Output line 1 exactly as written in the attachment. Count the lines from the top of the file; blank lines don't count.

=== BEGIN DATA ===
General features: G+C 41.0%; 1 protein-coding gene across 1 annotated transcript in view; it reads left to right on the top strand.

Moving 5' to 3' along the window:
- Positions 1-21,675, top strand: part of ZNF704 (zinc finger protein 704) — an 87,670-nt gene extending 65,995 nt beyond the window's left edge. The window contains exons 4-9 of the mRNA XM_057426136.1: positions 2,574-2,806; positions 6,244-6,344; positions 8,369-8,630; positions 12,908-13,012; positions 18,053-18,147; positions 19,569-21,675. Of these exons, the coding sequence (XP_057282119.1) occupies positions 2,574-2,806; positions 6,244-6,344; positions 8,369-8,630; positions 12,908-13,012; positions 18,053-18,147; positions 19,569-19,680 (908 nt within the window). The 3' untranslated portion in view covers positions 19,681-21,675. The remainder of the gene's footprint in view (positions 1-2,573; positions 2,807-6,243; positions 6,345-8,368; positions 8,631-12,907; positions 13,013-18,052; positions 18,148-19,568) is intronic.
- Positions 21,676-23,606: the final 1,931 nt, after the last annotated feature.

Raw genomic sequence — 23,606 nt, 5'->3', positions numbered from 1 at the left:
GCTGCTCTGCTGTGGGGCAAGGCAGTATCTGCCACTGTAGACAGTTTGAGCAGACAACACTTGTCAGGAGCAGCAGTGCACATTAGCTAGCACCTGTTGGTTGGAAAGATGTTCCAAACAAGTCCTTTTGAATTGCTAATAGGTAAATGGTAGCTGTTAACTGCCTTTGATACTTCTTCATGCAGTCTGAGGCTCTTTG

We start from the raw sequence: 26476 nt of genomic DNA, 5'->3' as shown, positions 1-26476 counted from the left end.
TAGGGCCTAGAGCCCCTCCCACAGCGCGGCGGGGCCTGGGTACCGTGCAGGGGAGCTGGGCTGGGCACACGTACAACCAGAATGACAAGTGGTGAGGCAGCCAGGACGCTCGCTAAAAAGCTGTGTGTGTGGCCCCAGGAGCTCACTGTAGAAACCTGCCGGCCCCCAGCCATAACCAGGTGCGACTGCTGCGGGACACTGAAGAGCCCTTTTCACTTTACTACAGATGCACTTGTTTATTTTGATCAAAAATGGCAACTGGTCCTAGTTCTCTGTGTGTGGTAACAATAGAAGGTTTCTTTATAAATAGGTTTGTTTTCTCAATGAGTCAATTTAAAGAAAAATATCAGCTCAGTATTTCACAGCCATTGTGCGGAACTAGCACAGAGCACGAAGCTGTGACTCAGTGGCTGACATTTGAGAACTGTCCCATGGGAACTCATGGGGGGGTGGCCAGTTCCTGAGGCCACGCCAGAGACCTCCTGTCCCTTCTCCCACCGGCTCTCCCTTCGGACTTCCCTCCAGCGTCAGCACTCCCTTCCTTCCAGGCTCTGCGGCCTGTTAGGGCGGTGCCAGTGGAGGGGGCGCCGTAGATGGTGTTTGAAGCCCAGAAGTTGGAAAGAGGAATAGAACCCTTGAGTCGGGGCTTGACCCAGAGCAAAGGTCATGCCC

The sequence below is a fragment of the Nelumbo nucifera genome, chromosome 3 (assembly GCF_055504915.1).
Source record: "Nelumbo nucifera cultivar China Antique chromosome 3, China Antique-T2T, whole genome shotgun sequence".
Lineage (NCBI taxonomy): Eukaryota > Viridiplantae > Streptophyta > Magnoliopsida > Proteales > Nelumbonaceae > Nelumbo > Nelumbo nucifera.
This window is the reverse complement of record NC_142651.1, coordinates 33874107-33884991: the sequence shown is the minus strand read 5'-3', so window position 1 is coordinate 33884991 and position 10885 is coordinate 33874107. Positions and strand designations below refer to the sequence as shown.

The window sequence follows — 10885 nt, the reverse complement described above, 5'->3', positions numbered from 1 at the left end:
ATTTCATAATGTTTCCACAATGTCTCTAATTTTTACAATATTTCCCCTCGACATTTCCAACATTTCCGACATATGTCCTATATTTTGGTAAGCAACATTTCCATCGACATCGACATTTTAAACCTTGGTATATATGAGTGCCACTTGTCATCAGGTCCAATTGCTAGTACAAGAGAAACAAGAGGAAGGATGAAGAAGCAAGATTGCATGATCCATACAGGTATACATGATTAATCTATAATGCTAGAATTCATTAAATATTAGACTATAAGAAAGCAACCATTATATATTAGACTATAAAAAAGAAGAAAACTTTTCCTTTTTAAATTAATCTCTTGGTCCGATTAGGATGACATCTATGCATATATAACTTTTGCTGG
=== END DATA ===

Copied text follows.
General features: G+C 41.0%; 1 protein-coding gene across 1 annotated transcript in view; it reads left to right on the top strand.